1. SOJAO dustbag
4. Fabric Marker/ Pen
6. Sewing Machine/ Needle & Thread
7. Elastic band
Unstitch the two sides of the dustbag. Or cut as closely to the seams as possible to create a flat sheet of fabric. Remove coconut button carefully with a scissors, be careful not to damage fabric beneath.
Print, cut and assemble the pattern template available here. Remember to print to scale on an A4 piece of paper. Align and tape down edges Y and Z. Following the pattern, mark out the measurements onto the fabric’s underside. You should have one big rectangular piece measuring 36cm by 20cm, and two smaller rectangles of 4cm by 11cm.
Note: If dustbag is very crumpled, do give it a quick iron to flatten it so that the markings will be accurate.
Following the following template, draw the pleat-folding lines from the center line to the two ends.
Fold the fabric into half, pressing the fold line to crease it in order to create a visible mark for visual reference.
Crease down the 0.5 fold at both ends and press it down.
Match the orange lines to the blue lines, according to the template and press the fold down and pin. Repeat until you have three pleats on each side.
Stitch the 0.5 seams at each end down.
On the long sides of the fabric, stitch down the pleats to lock them in place.
On the two remaining 4cm x 11cm rectangles, mark out 0.5cm folds on the short sides. Press the folds down.
Note that if the mask is for someone with a wider face, add 1-2cm to each 4cm side accordingly.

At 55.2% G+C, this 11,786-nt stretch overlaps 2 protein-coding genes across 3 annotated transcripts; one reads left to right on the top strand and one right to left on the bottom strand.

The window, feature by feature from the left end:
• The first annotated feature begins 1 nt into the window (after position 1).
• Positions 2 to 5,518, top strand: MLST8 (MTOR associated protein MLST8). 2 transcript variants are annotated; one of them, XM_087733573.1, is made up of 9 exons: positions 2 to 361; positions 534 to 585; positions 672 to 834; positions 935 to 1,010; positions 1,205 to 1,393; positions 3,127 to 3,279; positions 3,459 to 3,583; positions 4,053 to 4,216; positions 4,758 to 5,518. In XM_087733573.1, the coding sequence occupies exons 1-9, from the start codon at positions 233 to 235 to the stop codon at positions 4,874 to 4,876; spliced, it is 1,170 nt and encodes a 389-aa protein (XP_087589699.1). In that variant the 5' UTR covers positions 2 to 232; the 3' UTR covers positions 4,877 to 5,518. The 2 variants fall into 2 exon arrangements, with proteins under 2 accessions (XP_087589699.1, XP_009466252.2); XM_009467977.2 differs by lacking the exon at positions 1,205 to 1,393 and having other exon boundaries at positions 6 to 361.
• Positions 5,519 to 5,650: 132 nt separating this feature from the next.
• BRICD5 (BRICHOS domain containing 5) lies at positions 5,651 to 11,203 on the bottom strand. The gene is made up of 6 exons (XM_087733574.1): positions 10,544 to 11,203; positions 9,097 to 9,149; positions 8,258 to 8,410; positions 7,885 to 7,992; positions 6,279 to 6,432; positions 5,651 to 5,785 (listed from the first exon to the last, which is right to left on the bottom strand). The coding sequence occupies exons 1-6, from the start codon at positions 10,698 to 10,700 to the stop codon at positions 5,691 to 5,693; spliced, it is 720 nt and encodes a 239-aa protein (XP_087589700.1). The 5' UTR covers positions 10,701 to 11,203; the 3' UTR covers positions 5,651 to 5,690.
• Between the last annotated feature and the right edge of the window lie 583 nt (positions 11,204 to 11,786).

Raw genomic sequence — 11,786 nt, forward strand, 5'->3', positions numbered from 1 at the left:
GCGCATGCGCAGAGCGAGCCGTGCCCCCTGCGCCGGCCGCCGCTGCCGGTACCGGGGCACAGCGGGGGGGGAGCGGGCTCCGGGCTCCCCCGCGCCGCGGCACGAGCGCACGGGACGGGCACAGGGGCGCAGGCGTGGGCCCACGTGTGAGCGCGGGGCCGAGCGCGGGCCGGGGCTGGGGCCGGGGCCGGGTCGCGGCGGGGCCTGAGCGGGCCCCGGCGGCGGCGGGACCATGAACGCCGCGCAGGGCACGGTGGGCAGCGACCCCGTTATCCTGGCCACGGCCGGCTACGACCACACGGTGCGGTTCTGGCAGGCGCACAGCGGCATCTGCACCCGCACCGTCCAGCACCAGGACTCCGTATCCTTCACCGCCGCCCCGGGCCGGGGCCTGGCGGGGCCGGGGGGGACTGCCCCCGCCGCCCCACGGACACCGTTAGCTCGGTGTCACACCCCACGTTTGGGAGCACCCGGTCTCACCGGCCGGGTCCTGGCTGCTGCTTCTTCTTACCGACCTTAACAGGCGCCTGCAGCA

Stitch the folded sides down with the marked out 0.5cm seam and fold in half the long way and press down. Repeat for both pieces.
Fold the main piece of fabric into half with front side inward, and press it down.
Loop a elastic band into each of the smaller pieces of fabric, measuring 20cm.
Sandwich each smaller piece inside the main piece on each side.
Match outer edge to outer edge, and pin them down on both sides.
Stitch on both short sides with a 0.5cm seam.
Flip the right side out and topstitch the short side, turning the corner and stitching another 3cm along the opening side. This will result in a smaller opening that will allow a you to insert a mask filter if you wish to add one for added protection.
And there you have it! Your very own reusable organic face mask. This mask provides adequate protection by filtering out bigger droplets. You can also insert your own filter made from dried wet wipes, baby wipes or kitchen paper towel, for increased filtration. It must be noted however, that this is not a direct replacement for surgical masks or similar protective gear that frontline healthcare workers should be using.
A bendable wire can be inserted to the top of the mask for a better fit at the nose bridge with some tape.
The same pattern and steps in this tutorial can also be replicated using other tight-knitted cotton fabric that is breathable. Do also remember to wash the mask daily after use with soap, and ensure that it is dry before a fresh use.
Stay safe and happy sewing!